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It's a hard life for M'sia's urban poor

Angammah needs the help of several of her neighbours to carry her physically disabled husband, Jeyaraman down a flight of stairs. The six-storey blocks are walk-up flats./The Star

Publication Date : 14-01-2014


The writer takes a look at some of the core issues plaguing the urban poor in Malaysia


The Selangor state in southern peninsula Malaysia has 1.36 million urban poor and one of the more downtrodden areas is the Taman Desaria flats in Petaling Jaya. The Star's StarMetro takes a look at the core issues plaguing the community there.

In a dimly lit room, 73-year-old S. Kamalavelli waits patiently for her children to return home.

She has not seen one son, her main financial provider, since Deepavali in November.

Kamalavelli has not eaten a nutritious meal in days.

To make ends meet, she sells betelnut leaves to fellow residents at the dingy Taman Desaria low-cost flats in PJS 5, Petaling Jaya.

“There have been days where I go without a proper meal, but the money from the betelnut leaves helps me buy a bun or bread to fill my stomach.

“I cannot expect my children to come to my aid all the time. They have their own families to take care of as well,” she said.

Kamalavelli holds a red MyKad (Malaysian identification card for permanent resident status) and has made several attempts to obtain a blue one.

Without it, she is not eligible for many forms of aid, especially from the social welfare department.

She, like so many other residents in Desaria, are struggling to keep afloat each month.

Despite living a few hundred metres away from the bustling Sunway and Subang townships, residents here live in deplorable conditions, brought on by poverty and lack of awareness on their rights and responsibilities.

Another resident, Dhanaletchumy Mariappan,76, lives in a two-bedroom flat with her mentally challenged 46-year-old son, Perumal Subramaniam.

She receives 850 ringgit (US$260) a month from Socso (social security) and the Employees Provident Fund (EPF) as her late husband was a contributor.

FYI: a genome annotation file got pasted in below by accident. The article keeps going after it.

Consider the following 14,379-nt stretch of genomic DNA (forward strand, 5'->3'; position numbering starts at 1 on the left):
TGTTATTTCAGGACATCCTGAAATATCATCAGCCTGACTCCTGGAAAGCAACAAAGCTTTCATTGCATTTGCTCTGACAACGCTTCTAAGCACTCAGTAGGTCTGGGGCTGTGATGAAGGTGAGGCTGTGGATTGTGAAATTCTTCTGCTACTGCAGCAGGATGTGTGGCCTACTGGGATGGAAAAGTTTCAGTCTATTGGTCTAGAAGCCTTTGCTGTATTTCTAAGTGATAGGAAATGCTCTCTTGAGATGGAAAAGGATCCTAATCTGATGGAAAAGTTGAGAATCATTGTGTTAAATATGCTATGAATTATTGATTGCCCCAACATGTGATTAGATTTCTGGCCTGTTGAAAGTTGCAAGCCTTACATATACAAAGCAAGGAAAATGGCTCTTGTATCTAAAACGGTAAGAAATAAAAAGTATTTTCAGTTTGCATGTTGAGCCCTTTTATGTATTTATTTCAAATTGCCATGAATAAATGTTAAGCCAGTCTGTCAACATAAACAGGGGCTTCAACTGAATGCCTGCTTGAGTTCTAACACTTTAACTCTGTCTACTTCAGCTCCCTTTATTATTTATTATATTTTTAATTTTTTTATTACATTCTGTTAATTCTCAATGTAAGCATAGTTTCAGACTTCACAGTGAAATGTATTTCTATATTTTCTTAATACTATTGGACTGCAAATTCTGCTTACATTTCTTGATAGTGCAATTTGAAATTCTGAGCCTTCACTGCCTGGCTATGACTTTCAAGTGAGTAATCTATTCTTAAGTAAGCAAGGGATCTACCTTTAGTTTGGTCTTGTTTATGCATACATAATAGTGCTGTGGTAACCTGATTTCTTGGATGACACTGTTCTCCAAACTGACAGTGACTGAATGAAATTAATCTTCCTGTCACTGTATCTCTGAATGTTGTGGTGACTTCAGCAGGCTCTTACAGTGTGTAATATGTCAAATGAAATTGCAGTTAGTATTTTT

Her other son, the family’s sole breadwinner, passed away in November due to an accident.

Having applied for welfare aid, she now receives an additional 300 ringgit ($91.98) but her application for her mentally disabled son was rejected.

With little formal education, Dhanaletchumy did not appeal the decision or seek assistance from other organisations.

“What do I know? They said they had rejected it so I left it at that. People tell me my son is entitled to welfare aid as well but I do not know anything,” she said.

Poor living conditions

The residents’ lack of awareness is also evident in their neighbourhood and cramped living conditions.

The neighbourhood provides a sobering insight into how the urban poor live.

Rubbish is strewn around, the stench is overpowering and the dark stairways are a journey into the unknown.

Wires have been stripped off by drug addicts, staircase banisters have long since disappeared, postboxes are left to rust while open manholes pose a danger.

Physically-challenged residents have a tough time manoeuvring through the dark and dingy staircases.

Angammah Govindasamy, 75, needs the help of several able-bodied neighbours to carry her physically disabled husband Jeyaraman Ratnam, 79, up and down the stairs because the six-storey blocks are walk up flats.

A diabetic, both his legs had to be amputated four years ago and a stroke has left him unable to speak and paralysed on his right side.

“We are grateful for helpful neighbours,” she said.

Joint Management Body members Chandraboss Ramalingam and Prakash Marimuthu said residents had to fend for themselves since the developer was no longer responsible for the maintenance of the units.

The residents, a mix of Indians, Chinese and Malays, are formerly from the Kampung Tun Ismail squatter settlement and are unaccustomed to paying a maintenance fee.

Chandraboss said many owners had moved away and were renting out their units.

A large number of foreigners have moved in and do not pay the maintenance fee.

According to him, more than 150 units have been abandoned as the owners could not take the living conditions.

Illegal extensions, he said, have also become a norm for many residents staying on the ground floor, causing blockage in the sewerage system.

Making a difference

Jolting the apathetic residents into altering their attitude is no easy task as many people see no way out and are used to their poor environment.

Some residents, however, refuse to give in and are trying their best to improve their living conditions.

Sumathi Subramaniam, 47, has lived in Desaria for over 22 years, ever since the flats were built, and cleans the front of her ground floor weekly.

“I have spoken to the neighbours on upper floors about indiscriminately throwing rubbish down and most have stopped doing it.

“However, the children are hard to control,” she said.

The corridors of the floors above, however are spick and span thanks to the efforts of people like Chandraboss and Prakash

However, it is an uphill task and they have been physically threatened and had their property damaged.

A simple gotong-royong (joint volunteer cleanup) exercise two months ago led to a fight when some residents refused to cut down overgrown bushes and trees.

They had to spend thousands of ringgit on car repairs and repainting after their vehicles were vandalised as a sign of protest.

“I had vulgarities painted all over my car. It was not cheap to repaint it,” said Prakash.

He said it was not easy changing the mindset of everyone living there but both men are determined to make the place more livable.

“It is a tough job but we are determined to soldier on,” said Chandraboss.


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